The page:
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Reference: Peter, Second Epistle Of


The question of the authenticity of this epistle has been much discussed, but the weight of evidence is wholly in favour of its claim to be the production of the apostle whose name it bears. It appears to have been written shortly before the apostle's death (1:14). This epistle contains eleven references to the Old Testament. It also contains (3:15, 16) a remarkable reference to Paul's epistles. Some think this reference is to 1Th 4:13-5:11. A few years ago, among other documents, a parchment fragment, called the "Gospel of Peter," was discovered in a Christian tomb at Akhmim in Upper Egypt. Origen (obiit A.D. 254), Eusebius (obiit 340), and Jerome (obiit 420) refer to such a work, and hence it has been concluded that it was probably written about the middle of the second century. It professes to give a history of our Lord's resurrection and ascension. While differing in not a few particulars from the canonical Gospels, the writer shows plainly that he was acquinted both with the synoptics and with the Gospel of John. Though apocryphal, it is of considerable value as showing that the main facts of the history of our Lord were then widely known.


This Epistle cannot rank with 1Peter as a Christian classic; indeed, very many would agree with J

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The object of this epistle appears to be primarily the confirmation of the minds of Jewish believers in the certainty of the kingdom of the Lord Jesus Christ. We have in it the only record by an eye-witness of what took place on the Mount of Transfiguration. This vision made more sure the word of prophecy to which saints did well in taking heed, as to a light shining in a dark place, till the day dawned, and the day-star arose in their hearts.

But before the kingdom could be displayed, it was necessary that the corruption of Christianity, which had already set in, should be complete and the course and climax of this corruption are vividly portrayed in 2 Peter 2. It originated in false teachers privily bringing in destructive heresies, denying the Lord that bought them. The development of this evil is viewed in the light of wickedness (rather than of apostasy, as in the Epistle of Jude), as that which is specially obnoxious to the government of God. While in Jude the gainsaying of Core is shown to be the culminating point of apostasy, here the incitement to abominable wickedness by Balaam is before the mind of the Spirit, indicating how corrupting the influence of those who held the place of 'prophet' would become.

In the concluding part of the epistle (2 Peter 3) we have also the closing phase of unbelief (perhaps Jewish), namely, scepticism, built up on the assumed unchangeability of the creation, as to the coming of the day of the Lord. And this becomes the occasion of the apostle's leading the minds of the saints beyond the thoughts of the kingdom to that which, resting on perfect moral foundations, is eternal and unchangeable. The day of the Lord was a means to an and, and would make way for the day of God, and the fulfilment of His promise of new heavens and a new earth, in which righteousness would reside, and in view of which the existing heavens and earth would pass away. Saints, knowing these things before, were not to fall from their stedfastness, but to grow in grace and in the knowledge of our Lord and Saviour Jesus Christ.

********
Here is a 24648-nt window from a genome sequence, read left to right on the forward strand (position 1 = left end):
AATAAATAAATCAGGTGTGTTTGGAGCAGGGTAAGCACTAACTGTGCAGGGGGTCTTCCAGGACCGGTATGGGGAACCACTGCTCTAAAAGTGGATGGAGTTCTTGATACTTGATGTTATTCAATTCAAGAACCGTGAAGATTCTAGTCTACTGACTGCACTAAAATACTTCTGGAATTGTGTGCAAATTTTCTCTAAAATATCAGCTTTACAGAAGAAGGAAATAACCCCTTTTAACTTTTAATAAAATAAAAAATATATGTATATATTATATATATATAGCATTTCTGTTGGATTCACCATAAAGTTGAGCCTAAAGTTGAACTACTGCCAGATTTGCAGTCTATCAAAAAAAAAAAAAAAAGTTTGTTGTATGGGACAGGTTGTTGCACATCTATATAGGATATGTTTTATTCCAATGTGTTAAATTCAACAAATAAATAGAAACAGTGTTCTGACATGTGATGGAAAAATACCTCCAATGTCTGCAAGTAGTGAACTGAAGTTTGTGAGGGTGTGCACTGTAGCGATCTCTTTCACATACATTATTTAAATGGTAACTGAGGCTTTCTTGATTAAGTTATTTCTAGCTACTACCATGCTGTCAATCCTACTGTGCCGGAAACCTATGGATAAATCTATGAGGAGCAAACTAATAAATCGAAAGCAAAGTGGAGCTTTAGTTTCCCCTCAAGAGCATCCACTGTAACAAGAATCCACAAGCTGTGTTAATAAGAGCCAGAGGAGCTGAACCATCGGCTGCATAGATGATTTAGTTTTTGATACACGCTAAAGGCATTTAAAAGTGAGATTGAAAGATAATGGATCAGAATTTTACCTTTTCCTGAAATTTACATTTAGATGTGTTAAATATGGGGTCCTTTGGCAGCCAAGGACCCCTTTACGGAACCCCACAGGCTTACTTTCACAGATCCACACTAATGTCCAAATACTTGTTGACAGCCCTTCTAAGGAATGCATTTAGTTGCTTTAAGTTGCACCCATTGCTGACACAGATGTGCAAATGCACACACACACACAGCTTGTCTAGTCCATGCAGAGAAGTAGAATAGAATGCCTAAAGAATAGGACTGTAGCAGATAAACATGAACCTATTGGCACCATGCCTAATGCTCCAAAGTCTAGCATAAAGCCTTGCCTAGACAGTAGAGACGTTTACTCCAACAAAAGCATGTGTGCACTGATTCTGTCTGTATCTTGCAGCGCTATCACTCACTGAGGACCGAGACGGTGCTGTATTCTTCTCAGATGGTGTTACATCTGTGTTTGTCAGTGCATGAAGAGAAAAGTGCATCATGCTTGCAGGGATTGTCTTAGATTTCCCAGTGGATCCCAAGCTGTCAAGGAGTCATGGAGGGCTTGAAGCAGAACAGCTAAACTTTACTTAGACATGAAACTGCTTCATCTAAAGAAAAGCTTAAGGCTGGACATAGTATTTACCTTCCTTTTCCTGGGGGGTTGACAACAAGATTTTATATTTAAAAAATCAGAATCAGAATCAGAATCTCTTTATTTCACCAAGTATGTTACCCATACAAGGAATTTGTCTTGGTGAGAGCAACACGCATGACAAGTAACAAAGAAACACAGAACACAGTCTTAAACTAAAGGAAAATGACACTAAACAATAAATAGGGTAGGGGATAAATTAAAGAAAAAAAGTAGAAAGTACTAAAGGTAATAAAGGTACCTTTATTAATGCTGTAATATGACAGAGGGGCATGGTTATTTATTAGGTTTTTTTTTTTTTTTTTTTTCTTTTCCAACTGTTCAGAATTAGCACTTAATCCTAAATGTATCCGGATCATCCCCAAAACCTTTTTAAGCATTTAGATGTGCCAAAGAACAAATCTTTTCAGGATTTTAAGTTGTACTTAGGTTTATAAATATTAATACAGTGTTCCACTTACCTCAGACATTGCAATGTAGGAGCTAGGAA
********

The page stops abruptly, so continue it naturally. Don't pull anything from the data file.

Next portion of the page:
Peter, Second Epistle of.

The following is a brief outline of the contents of this epistle: The customary opening salutation is followed by an enumeration of Christian blessings and exhortation to Christian duties.

2Pe 1:1-13

Referring then to his approaching death, the apostle assigns as grounds of assurance for believers his own personal testimony as eye-witness of the transfiguration and the sure word of prophecy--that is the testimony of the Holy Ghost. vs.

2Pe 1:14-21

The danger of being misled by false prophets is dwelt upon with great earnestness throughout the second chapter, which is almost identical in language and subject with the Epistle of Jude. The overthrow of all opponents of Christian truth is predicted in connection with prophecies touching the second advent of Christ, the destruction of the world by fire, and the promise of new heavens and a new earth wherein dwelleth righteousness. ch. 3. This epistle of Peter presents questions of difficulty. Doubts as to its genuineness were entertained by the early Church; in the time of Eusebius it was reckoned among the disputed books, and was not formally admitted into the canon until the year 393, at the Council of Hippo. These difficulties, however, are insufficient to justify more than hesitation in admitting its ,genuineness. A majority of names may be quoted in support of the genuineness and authenticity of this epistle. (It is very uncertain as to the time when it was written. It was written near the close of Peter's life--perhaps about A.D. 68--from Rome or somewhere on the journey thither from the East --Alford.)

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